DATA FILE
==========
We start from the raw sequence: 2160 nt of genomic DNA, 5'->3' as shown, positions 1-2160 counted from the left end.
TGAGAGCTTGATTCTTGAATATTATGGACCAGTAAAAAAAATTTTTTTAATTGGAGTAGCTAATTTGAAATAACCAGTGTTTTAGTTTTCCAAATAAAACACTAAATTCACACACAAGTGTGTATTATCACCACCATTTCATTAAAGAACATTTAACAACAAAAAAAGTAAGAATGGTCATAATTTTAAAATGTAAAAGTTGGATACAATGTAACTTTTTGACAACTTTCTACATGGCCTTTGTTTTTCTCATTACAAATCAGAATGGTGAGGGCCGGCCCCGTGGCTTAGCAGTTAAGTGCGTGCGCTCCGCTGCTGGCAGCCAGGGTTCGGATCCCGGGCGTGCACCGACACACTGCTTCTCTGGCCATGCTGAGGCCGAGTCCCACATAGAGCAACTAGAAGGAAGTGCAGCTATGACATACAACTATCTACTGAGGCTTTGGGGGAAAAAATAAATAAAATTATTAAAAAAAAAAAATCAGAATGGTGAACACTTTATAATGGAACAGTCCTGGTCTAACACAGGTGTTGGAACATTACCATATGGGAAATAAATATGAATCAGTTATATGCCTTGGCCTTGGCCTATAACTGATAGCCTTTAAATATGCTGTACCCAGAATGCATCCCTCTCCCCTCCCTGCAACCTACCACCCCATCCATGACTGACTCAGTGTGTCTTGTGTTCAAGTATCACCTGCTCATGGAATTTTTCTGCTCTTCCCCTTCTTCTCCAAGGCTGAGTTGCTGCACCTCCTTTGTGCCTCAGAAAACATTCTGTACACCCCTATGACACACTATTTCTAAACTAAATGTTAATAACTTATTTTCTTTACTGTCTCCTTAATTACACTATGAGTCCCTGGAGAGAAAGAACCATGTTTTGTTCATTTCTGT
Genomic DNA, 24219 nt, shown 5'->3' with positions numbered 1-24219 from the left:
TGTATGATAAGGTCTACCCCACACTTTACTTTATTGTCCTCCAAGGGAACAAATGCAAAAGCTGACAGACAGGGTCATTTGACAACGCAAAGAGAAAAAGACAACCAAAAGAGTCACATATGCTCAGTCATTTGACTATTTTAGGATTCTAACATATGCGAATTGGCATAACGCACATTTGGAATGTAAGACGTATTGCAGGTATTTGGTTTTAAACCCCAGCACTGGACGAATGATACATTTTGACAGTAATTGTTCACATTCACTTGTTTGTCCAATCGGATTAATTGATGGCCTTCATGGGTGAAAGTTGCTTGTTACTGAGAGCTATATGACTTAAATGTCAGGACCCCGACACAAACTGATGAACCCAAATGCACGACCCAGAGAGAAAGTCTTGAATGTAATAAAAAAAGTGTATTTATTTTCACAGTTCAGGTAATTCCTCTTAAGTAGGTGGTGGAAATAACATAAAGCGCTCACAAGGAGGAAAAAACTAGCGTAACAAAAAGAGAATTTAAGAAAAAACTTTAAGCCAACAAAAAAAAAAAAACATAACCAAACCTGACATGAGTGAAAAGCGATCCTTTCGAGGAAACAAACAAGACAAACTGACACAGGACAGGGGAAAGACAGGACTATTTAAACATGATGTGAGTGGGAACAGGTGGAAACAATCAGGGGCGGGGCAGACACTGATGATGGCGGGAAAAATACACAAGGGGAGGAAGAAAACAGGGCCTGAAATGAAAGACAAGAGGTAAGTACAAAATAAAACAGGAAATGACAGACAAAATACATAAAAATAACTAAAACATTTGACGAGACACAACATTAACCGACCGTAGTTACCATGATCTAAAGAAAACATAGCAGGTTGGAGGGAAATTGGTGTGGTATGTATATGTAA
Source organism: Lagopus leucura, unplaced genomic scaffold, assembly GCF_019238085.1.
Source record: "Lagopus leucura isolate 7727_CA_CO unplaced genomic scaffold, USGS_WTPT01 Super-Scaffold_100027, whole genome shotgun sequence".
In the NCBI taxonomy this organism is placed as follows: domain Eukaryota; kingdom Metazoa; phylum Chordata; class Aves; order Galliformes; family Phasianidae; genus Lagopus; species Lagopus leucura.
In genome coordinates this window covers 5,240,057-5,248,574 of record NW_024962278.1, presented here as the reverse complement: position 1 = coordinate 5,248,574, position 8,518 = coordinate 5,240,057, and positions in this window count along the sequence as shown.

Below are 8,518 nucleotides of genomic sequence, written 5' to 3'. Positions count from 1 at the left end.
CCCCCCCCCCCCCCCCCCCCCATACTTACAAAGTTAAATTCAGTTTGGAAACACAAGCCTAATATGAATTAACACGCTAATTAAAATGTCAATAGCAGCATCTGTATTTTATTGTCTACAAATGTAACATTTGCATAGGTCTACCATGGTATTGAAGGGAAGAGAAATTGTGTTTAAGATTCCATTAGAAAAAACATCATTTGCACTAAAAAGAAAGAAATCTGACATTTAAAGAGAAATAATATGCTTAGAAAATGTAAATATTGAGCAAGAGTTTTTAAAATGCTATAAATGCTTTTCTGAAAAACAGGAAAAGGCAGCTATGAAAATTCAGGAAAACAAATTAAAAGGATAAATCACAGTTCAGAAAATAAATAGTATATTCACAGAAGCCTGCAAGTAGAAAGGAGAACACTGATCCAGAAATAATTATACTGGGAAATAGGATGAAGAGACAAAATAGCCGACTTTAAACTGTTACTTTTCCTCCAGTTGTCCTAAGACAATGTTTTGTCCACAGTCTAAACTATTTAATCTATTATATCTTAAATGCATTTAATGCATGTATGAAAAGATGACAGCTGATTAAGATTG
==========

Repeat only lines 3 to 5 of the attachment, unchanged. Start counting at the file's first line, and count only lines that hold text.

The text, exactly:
Genomic DNA, 24219 nt, shown 5'->3' with positions numbered 1-24219 from the left:
TGTATGATAAGGTCTACCCCACACTTTACTTTATTGTCCTCCAAGGGAACAAATGCAAAAGCTGACAGACAGGGTCATTTGACAACGCAAAGAGAAAAAGACAACCAAAAGAGTCACATATGCTCAGTCATTTGACTATTTTAGGATTCTAACATATGCGAATTGGCATAACGCACATTTGGAATGTAAGACGTATTGCAGGTATTTGGTTTTAAACCCCAGCACTGGACGAATGATACATTTTGACAGTAATTGTTCACATTCACTTGTTTGTCCAATCGGATTAATTGATGGCCTTCATGGGTGAAAGTTGCTTGTTACTGAGAGCTATATGACTTAAATGTCAGGACCCCGACACAAACTGATGAACCCAAATGCACGACCCAGAGAGAAAGTCTTGAATGTAATAAAAAAAGTGTATTTATTTTCACAGTTCAGGTAATTCCTCTTAAGTAGGTGGTGGAAATAACATAAAGCGCTCACAAGGAGGAAAAAACTAGCGTAACAAAAAGAGAATTTAAGAAAAAACTTTAAGCCAACAAAAAAAAAAAAACATAACCAAACCTGACATGAGTGAAAAGCGATCCTTTCGAGGAAACAAACAAGACAAACTGACACAGGACAGGGGAAAGACAGGACTATTTAAACATGATGTGAGTGGGAACAGGTGGAAACAATCAGGGGCGGGGCAGACACTGATGATGGCGGGAAAAATACACAAGGGGAGGAAGAAAACAGGGCCTGAAATGAAAGACAAGAGGTAAGTACAAAATAAAACAGGAAATGACAGACAAAATACATAAAAATAACTAAAACATTTGACGAGACACAACATTAACCGACCGTAGTTACCATGATCTAAAGAAAACATAGCAGGTTGGAGGGAAATTGGTGTGGTATGTATATGTAA
Source organism: Lagopus leucura, unplaced genomic scaffold, assembly GCF_019238085.1.